Saturday morning saw a pretty hefty downpour and it was just what I’ve been waiting for. I’m glad to report that with minor exceptions the rain water followed the path to exit the park with remarkable uniformity. Oh, there are a couple places where there are low spots but nothing like we saw before repaving, and no mud now! Hooray.
On other fronts, night number two on our own bed and we both slept much better. I’m glad we gave up on the wait for old furniture and remedied the need locally. I might wish that UPS didn’t always seem to put our packages on the end of the route — the mattress (to raise the bed slightly higher) was on the vehicle at 6:47 a.m. — but delivered to us at 7:50 p.m. — sigh. It’s miraculous they can move things long distance as well as they can but annoying that the last few miles can be such a pain. Still — I’m happy to be finished with that project.
At the end of week two of the new Presidency my only comment is that the week’s missteps remind us all how important it is to have people around you who will press all sides of an issue. Public policy can’t ignore the public and people in power are far enough removed from the people that they need good advisors and need to listen to them.
I’m coming to appreciate the benefit of having a carport. We’ve never lived with a carport before. The idea of exiting the front door into the rain/snow/sleet has always just been the natural thing. Even when we had a garage there was no place to be outside without having precipitation falling on one’s pate. Yesterday during a short but blustery sprinkle the reality of being able to stand outside without getting wet struck like lightning!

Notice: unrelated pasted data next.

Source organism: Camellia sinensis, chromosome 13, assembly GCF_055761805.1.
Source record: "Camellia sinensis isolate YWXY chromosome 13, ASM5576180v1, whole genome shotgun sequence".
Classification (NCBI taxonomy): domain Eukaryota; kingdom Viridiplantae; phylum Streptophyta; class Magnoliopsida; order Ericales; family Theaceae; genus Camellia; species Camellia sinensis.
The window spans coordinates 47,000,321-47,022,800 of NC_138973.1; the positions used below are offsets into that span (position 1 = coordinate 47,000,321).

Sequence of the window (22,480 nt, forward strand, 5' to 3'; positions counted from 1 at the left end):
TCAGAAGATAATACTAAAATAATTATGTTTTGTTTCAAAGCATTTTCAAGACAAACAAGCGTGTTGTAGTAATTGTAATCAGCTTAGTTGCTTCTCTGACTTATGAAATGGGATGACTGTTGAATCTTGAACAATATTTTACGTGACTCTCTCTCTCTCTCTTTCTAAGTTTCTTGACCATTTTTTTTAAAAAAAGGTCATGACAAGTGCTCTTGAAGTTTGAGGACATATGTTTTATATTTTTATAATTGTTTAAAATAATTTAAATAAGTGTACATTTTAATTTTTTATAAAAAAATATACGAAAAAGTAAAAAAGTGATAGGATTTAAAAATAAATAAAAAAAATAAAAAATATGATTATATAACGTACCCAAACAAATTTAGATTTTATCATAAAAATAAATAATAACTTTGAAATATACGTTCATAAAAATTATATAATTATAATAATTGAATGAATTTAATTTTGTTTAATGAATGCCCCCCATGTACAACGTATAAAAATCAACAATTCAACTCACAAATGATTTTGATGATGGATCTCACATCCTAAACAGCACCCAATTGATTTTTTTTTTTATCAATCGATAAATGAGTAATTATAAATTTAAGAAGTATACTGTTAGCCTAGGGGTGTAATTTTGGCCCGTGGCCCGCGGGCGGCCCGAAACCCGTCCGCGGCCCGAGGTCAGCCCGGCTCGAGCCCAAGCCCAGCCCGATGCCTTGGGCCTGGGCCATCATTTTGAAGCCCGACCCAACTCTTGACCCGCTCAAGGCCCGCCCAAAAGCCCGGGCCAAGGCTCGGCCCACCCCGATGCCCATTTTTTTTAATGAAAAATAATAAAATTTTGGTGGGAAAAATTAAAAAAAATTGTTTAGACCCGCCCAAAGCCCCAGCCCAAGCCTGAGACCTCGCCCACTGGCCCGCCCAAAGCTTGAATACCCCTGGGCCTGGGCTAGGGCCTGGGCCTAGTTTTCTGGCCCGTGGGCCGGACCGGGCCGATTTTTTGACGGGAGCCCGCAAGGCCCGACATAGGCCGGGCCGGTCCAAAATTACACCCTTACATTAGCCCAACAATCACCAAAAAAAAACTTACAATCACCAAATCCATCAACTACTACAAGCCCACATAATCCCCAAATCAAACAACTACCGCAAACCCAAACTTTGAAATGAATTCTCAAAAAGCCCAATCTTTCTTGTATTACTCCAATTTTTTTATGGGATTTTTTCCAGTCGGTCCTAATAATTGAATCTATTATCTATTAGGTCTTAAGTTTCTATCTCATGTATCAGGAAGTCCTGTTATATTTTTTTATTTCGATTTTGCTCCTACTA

I have been sitting outside underneath the carport more often lately. The wind seems tempered under there. And in the shade it’s a lovely place to catch up on my reading and be interrupted by residents getting in their laps or whatever. It’s not something I’ve ever done much — we’ve never lived in a place with a real “porch” even though Peggy loves porches.
The other day we were chatting with our across-the-street-neighbors, a lovely couple from Ontario. In sharing travel stories we found out that we have something in common. (well, several things, but this was of special interest)
In the 70’s Peg & I took a vacation north into Northern Ontario, not along Canada 17 which skirts the US border but on Canada 11 — which traverses the country much further north. From the town/city of Cochrane ON there is a rail line that cuts across the wilderness and tundra north to the small community of Moosonee.
At that time the railroad was doing excursions — with upwards of 3,000 visitors a day taking the trip to a tiny town inhabited mostly by First Nation peoples (of the Cree nation) but also of some historic value. Today the excursions have ended, the train still runs, but only services the resident population. And, as it turns out, at the time we were taking that trip it’s pretty likely that our neighbor would have been on the train crew working that line. Funny, how small the world can be.
Moosonee is at the Southern end of James Bay, which itself is on the Southern end of Hudson Bay. There is a small community called Moose Factory on a nearby island. The thing that stuck in my memory was the small church we found there which had survived numerous spring floods by having holes drilled in the floorboards so that when the floods came they could let water into the church to prevent it being swept away.
You can tell that Katy was just a little tyke and we traveled all over the place with her. A few months earlier we had her — at 6 weeks — in NYC.
When you happen upon coincidences like that it amazes me how small this world can be.
Thanks for stopping. Check in again tomorrow to see that’s up!
In closing I’ve been struck lately by how many of our social causes seem to be stuck somewhere short of realization. And I just wonder how do we get as humans from the point where people affected by an injustice can and do change the minds of those who are unaffected. ’Tis a puzzlement to be sure.